Courts in Florida are divided into county courts, circuit courts, district courts of appeal, and the Florida Supreme Court. Trials are held in county courts and circuit courts. If a party believes a county court or circuit court decided a case in error, he/ she may ask that the case be reviewed by a higher…Details
Some less serious criminal offenses (misdemeanors, punishable by fines and/or county jail up to one year), traffic offenses and civil cases where the amount claimed is under $15,000 are handled in the county court.
Disputes under $5,000 are handled in the small claims division of the county court (§ 34.01, Fla. Stat.).
A county court judge must be an attorney for five years (except if the population is less than 40,000 in that county) in good standing with The Florida Bar, an elector (resident) of the county where he/she is to serve, and is usually elected by the public to serve a six year term. A county…Details
All serious criminal offenses (felonies, punishable by fines and/or prison of at least 1 year and 1 day), matters involving the property of a person who has died (probate), guardianships, juvenile matters for those under age 18, civil cases where the amount claimed is more than $15,000, divorces and most actions involving real estate are…Details
A circuit court judge must be an attorney for five years, in good standing with The Florida Bar, an elector (resident) of the county where he/she is to serve, and is usually elected by the public to serve a six year term. A circuit court judge may be re-elected. Should a vacancy occur during the…Details
Each court can hear appeals from final judgments of lower courts, it can review certain nonfinal orders, and by general law it has the power to review final actions taken by state agencies. Additionally each district court has the authority to issue extraordinary writs as necessary to perform its duties.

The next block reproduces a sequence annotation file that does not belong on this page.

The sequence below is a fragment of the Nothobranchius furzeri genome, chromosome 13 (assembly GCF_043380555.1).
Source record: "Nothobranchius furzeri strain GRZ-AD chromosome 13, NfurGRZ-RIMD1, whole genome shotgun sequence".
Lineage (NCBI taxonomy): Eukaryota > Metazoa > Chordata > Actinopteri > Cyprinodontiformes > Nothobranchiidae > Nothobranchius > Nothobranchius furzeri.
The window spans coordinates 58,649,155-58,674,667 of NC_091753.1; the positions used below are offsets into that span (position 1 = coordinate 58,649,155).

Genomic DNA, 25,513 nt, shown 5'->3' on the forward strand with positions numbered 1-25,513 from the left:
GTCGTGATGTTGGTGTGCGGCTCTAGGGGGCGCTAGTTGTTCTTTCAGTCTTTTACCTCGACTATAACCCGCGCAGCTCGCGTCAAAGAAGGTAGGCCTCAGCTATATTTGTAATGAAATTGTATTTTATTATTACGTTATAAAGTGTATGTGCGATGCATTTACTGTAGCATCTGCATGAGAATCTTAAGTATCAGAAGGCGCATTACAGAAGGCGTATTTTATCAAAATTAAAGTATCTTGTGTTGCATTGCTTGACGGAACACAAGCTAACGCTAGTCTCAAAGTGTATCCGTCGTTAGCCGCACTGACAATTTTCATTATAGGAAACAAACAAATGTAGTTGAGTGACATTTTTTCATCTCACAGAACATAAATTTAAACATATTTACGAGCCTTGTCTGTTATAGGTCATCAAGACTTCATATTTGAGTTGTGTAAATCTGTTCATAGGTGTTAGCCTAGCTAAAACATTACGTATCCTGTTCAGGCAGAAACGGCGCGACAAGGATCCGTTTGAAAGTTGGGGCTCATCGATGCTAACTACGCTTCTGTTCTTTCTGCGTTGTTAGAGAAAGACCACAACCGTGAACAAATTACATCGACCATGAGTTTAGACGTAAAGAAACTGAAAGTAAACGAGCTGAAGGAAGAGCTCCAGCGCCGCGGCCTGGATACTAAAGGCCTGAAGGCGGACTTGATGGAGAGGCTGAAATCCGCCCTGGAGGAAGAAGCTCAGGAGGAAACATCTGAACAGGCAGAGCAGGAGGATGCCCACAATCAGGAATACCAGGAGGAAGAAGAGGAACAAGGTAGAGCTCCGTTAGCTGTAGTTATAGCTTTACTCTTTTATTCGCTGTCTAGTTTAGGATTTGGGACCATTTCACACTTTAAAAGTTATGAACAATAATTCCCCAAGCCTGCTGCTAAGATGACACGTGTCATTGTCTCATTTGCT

There are five district courts of appeal throughout the state. District court judges are appointed by the governor from a list of nominated qualified attorneys; each must be an attorney for five years in good standing with The Florida Bar and an elector of the district where he/she is to serve. District judges are subject…Details
The Florida Supreme Court’s jurisdiction is limited by the Florida Constitution. This means it can only decide certain kinds of cases. The court must review final orders imposing death sentences, decide cases involving the discipline of attorneys, review district court decisions declaring a Florida statute or provision of the Florida Constitution unconstitutional, bond validations, certain…Details
There are seven Supreme Court justices and each is appointed by the governor from a list of nominated qualified attorneys. Each justice must be an attorney for ten years in good standing with the Florida Bar, and two justices may be selected from a state wide pool of qualified applicants. A justice may serve until…Details
An attorney is not required for an individual to file a case in court. If the claim is based on a written document, you should bring it with you when you file a claim. The court clerk’s office has simple forms for you to complete if the amount involved is less than $15,000. However, it…Details
The length of time you have to file a lawsuit varies by the type of case (Chapter 95, Fla. Stat.). If you have a possible claim or want to file a lawsuit, consult an attorney as soon as possible to protect your rights. The Florida Bar and local bar associations operate lawyer referral services to…Details